X-irradiation at E7.5 induced various congenital eye defects, exencephaly, agnathia and gastroschisis in the offspring. Interestingly, the right eye appeared more susceptible toward radiation-induced anophthalmos as compared to the left eye. This observation is in line with our previous study (Craenen et al., 2017) and could be explained by the used mouse strain with a C57BL6/J genetic background. C57BL6/J mice have a strong natural tendency toward developing asymmetrical eye defects, with a bias toward right-eye anophthalmos/microphthalmos (Smith et al., 1994). Alternatively, in the developing embryo there are various gestational stages that demonstrate left-right asymmetry (e.g., various signaling mechanisms). Even the developing eye is known to exhibit such developmental asymmetry (Levin, 2005), hypothetically allowing potential teratogens such as ionizing radiation to interfere with the left-right axis during embryogenesis. Hence, to assess why radiation induces an asymmetric eye phenotype, it is of interest to compare our results to a different mouse strain, and to more closely explore the molecular mechanisms along the embryonic left-right axis after X-irradiation.
In this study, we demonstrated for the first time that FA fortification (8 mg/kg FA and 12 mg/kg FA) prevents radiation-induced anophthalmos, exencephaly and agnathia. Already in the 1960's a link between FA intake and the incidence of congenital EDs was suggested. For instance, maternal FA-deficiency was shown to increase the risk of EDs in rats (Armstrong and Monie, 1966). A later study supported these findings, where a FA-deficient diet in mice could lead to anomalies such as anophthalmos and microphthalmos (Maestro-de-las-Casas et al., 2013). Furthermore, ethanol-induced retinal anomalies were rescued with FA supplementation in zebrafish (Muralidharan et al., 2015). In contrast, an epidemiological study could not determine a link between FA intake and the risk for anophthalmos and microphthalmos. Yet, the authors conceded that several caveats such as a small case population and the lack of clinical analyses of key biomarkers may have impaired proper effect estimation (Shaw et al., 2007). The second category of radiation-induced birth defects that appears folate-responsive, is exencephaly. The prevention of exencephaly by FA is well-described in literature, albeit not with ionizing radiation as the effecting teratogen, but with e.g., ethanol (Yanaguita et al., 2007) and glucose (Wentzel and Eriksson, 2005; Oyama et al., 2009). Of note, international FA food fortification initiatives have already successfully decreased the incidence of NTDs (Blom et al., 2006). The third category of radiation-induced birth defects, that is partially preventable by FA, is agnathia. In humans, agnathia is a very rare congenital disorder, commonly classified within the otocephaly family of disorders (incidence <1/70 000 births) (Gekas et al., 2010; Herman et al., 2012; Jagtap et al., 2015; Sergouniotis et al., 2015). To our knowledge, the only published observation where FA fortification could prevent agnathia was in Twisted gastrulation mutant mice, which have a high penetrance of midline facial defects and jaw defects (Billington et al., 2013). Even though our study is the first to demonstrate the prevention of X-ray-induced anophthalmos, exencephaly, and agnathia, the rescue is only partial. It would be of interest to further explore the efficacy of other radioprotectant compounds, potentially in combination with FA, in preventing these defects.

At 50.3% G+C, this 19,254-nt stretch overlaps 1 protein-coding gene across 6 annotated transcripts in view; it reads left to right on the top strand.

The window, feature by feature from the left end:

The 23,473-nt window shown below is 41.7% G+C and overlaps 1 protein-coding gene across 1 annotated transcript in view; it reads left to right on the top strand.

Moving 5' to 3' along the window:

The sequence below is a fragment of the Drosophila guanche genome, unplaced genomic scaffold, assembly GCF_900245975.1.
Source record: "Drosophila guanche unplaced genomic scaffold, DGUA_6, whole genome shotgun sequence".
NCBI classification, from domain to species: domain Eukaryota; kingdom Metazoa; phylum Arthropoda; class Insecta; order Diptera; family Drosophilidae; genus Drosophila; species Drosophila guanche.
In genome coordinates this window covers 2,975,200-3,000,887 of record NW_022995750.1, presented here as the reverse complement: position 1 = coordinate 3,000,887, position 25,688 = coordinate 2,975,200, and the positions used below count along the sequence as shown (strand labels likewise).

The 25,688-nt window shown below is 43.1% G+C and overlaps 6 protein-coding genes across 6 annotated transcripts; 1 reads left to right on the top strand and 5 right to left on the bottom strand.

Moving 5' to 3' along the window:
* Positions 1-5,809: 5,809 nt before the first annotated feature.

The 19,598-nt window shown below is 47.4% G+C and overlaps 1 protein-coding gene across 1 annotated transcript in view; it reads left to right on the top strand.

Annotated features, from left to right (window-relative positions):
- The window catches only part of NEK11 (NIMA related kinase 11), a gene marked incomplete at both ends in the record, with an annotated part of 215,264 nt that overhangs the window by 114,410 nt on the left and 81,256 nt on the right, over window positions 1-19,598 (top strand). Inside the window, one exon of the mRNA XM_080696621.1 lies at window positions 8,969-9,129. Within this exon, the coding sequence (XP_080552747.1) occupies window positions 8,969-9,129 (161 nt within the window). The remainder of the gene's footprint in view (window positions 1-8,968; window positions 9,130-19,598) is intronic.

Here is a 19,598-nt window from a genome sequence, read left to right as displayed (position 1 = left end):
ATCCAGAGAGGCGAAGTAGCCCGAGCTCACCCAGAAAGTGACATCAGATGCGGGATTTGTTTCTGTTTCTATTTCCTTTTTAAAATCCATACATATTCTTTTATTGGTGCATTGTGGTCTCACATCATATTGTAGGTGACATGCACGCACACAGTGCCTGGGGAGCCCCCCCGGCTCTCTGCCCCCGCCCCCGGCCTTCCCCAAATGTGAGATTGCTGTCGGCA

In contrast to the defects discussed above, we observed no folate-responsiveness of radiation-induced iris anomalies, open eye and gastroschisis. The iris anomaly observed in our study was characterized by a strongly decreased pupil size, with the most severe cases having no apparent pupil at all (Smith et al., 1994; Craenen et al., 2017). In accordance, in a previous study on hyperthermia-induced iris anomalies, no protective effect of FA could be found (Czeizel et al., 2011). Yet, there are to our knowledge no other publications that have previously investigated the efficacy of FA in preventing open eye anomalies. Hereto, it might be worthwhile to investigate the protective effect of thyroxine supplementation on radiation-induced open eyes, as some success was already made with this hormone (Juriloff, 1985). With regard to gastroschisis, it remains severely debated whether these defects can be prevented with FA, with efficacy strongly depending upon the acting teratogen (Godwin et al., 2008; Paranjothy et al., 2012; Yang et al., 2016).
Reduced Fetal Weight and Increased Pre-natal Death Following Irradiation Are Ameliorated by FA
Aside from gross macroscopic defects, other aspects of pre-natal development were also assessed. Irradiation significantly reduced fetal weight at E18, as was also observed in a previous study (Craenen et al., 2017), which was not notably ameliorated by FA. This stands in contrast to the teratogen ethanol, where embryotoxic weight loss can be prevented by FA (Xu et al., 2006). However, a potentially adverse outcome observed after fortification of the highest dose of FA was the increase of fetal weight at E18. Epidemiological studies already reported that increased fetal weight is a consequence of FA fortification (Tamura and Picciano, 2006; Balarajan et al., 2013; Li et al., 2016; Ramakrishnan et al., 2016), which is linked to type 2 diabetes and adult obesity (Curhan et al., 1996; Johnsson et al., 2015). Both the number of late fetal deaths and resorptions were increased following irradiation, which is consistent with previous work (Pampfer and Streffer, 1988; Kim et al., 2001; Craenen et al., 2017). These cases of pre-natal mortality were reduced by FA fortification, which is in line with epidemiological studies that focused on fetal loss (Andersen et al., 2010) and miscarriage (Byrne, 2011).
Radiation-Induced Fetal Morphological Defects, and Prevention With FA